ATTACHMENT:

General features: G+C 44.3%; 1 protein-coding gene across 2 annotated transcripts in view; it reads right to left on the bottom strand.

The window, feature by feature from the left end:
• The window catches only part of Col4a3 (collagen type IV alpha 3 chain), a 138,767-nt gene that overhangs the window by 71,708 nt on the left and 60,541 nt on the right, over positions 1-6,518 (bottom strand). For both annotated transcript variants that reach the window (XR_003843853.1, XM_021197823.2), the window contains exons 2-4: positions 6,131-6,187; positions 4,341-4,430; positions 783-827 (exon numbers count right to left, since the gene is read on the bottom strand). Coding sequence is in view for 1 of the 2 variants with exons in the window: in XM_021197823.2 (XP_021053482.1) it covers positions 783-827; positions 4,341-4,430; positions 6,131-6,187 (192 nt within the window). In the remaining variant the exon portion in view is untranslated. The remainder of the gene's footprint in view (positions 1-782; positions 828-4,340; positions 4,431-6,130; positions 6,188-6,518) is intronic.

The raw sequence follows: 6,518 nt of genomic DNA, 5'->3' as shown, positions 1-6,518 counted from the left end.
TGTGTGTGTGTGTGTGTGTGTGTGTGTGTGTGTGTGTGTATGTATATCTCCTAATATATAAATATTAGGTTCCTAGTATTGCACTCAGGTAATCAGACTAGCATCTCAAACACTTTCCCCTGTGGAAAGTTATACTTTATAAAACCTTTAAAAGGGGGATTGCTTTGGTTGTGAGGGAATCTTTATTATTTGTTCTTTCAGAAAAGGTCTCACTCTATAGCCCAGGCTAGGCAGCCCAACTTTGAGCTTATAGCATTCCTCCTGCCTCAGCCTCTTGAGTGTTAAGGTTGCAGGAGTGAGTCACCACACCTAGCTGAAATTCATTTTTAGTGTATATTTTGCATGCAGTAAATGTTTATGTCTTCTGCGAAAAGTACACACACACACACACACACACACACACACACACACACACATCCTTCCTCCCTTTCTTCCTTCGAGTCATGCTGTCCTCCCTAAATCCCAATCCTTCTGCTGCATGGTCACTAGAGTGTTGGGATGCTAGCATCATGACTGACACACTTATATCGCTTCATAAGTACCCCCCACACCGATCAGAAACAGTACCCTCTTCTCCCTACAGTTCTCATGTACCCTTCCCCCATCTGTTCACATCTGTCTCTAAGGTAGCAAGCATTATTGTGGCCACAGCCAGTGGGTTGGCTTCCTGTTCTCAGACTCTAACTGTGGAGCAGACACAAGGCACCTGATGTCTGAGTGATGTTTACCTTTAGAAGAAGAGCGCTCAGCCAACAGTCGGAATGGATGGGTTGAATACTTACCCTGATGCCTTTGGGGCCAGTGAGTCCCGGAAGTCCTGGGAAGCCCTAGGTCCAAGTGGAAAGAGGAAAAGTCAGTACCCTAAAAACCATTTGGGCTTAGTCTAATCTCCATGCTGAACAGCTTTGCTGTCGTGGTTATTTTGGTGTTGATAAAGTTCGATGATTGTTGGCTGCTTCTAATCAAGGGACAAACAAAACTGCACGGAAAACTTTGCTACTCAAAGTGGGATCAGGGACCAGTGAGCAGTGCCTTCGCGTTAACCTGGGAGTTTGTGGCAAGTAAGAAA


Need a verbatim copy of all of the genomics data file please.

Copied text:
General features: G+C 44.3%; 1 protein-coding gene across 2 annotated transcripts in view; it reads right to left on the bottom strand.

The window, feature by feature from the left end:
• The window catches only part of Col4a3 (collagen type IV alpha 3 chain), a 138,767-nt gene that overhangs the window by 71,708 nt on the left and 60,541 nt on the right, over positions 1-6,518 (bottom strand). For both annotated transcript variants that reach the window (XR_003843853.1, XM_021197823.2), the window contains exons 2-4: positions 6,131-6,187; positions 4,341-4,430; positions 783-827 (exon numbers count right to left, since the gene is read on the bottom strand). Coding sequence is in view for 1 of the 2 variants with exons in the window: in XM_021197823.2 (XP_021053482.1) it covers positions 783-827; positions 4,341-4,430; positions 6,131-6,187 (192 nt within the window). In the remaining variant the exon portion in view is untranslated. The remainder of the gene's footprint in view (positions 1-782; positions 828-4,340; positions 4,431-6,130; positions 6,188-6,518) is intronic.

The raw sequence follows: 6,518 nt of genomic DNA, 5'->3' as shown, positions 1-6,518 counted from the left end.
TGTGTGTGTGTGTGTGTGTGTGTGTGTGTGTGTGTGTGTATGTATATCTCCTAATATATAAATATTAGGTTCCTAGTATTGCACTCAGGTAATCAGACTAGCATCTCAAACACTTTCCCCTGTGGAAAGTTATACTTTATAAAACCTTTAAAAGGGGGATTGCTTTGGTTGTGAGGGAATCTTTATTATTTGTTCTTTCAGAAAAGGTCTCACTCTATAGCCCAGGCTAGGCAGCCCAACTTTGAGCTTATAGCATTCCTCCTGCCTCAGCCTCTTGAGTGTTAAGGTTGCAGGAGTGAGTCACCACACCTAGCTGAAATTCATTTTTAGTGTATATTTTGCATGCAGTAAATGTTTATGTCTTCTGCGAAAAGTACACACACACACACACACACACACACACACACACACACACATCCTTCCTCCCTTTCTTCCTTCGAGTCATGCTGTCCTCCCTAAATCCCAATCCTTCTGCTGCATGGTCACTAGAGTGTTGGGATGCTAGCATCATGACTGACACACTTATATCGCTTCATAAGTACCCCCCACACCGATCAGAAACAGTACCCTCTTCTCCCTACAGTTCTCATGTACCCTTCCCCCATCTGTTCACATCTGTCTCTAAGGTAGCAAGCATTATTGTGGCCACAGCCAGTGGGTTGGCTTCCTGTTCTCAGACTCTAACTGTGGAGCAGACACAAGGCACCTGATGTCTGAGTGATGTTTACCTTTAGAAGAAGAGCGCTCAGCCAACAGTCGGAATGGATGGGTTGAATACTTACCCTGATGCCTTTGGGGCCAGTGAGTCCCGGAAGTCCTGGGAAGCCCTAGGTCCAAGTGGAAAGAGGAAAAGTCAGTACCCTAAAAACCATTTGGGCTTAGTCTAATCTCCATGCTGAACAGCTTTGCTGTCGTGGTTATTTTGGTGTTGATAAAGTTCGATGATTGTTGGCTGCTTCTAATCAAGGGACAAACAAAACTGCACGGAAAACTTTGCTACTCAAAGTGGGATCAGGGACCAGTGAGCAGTGCCTTCGCGTTAACCTGGGAGTTTGTGGCAAGTAAGAAA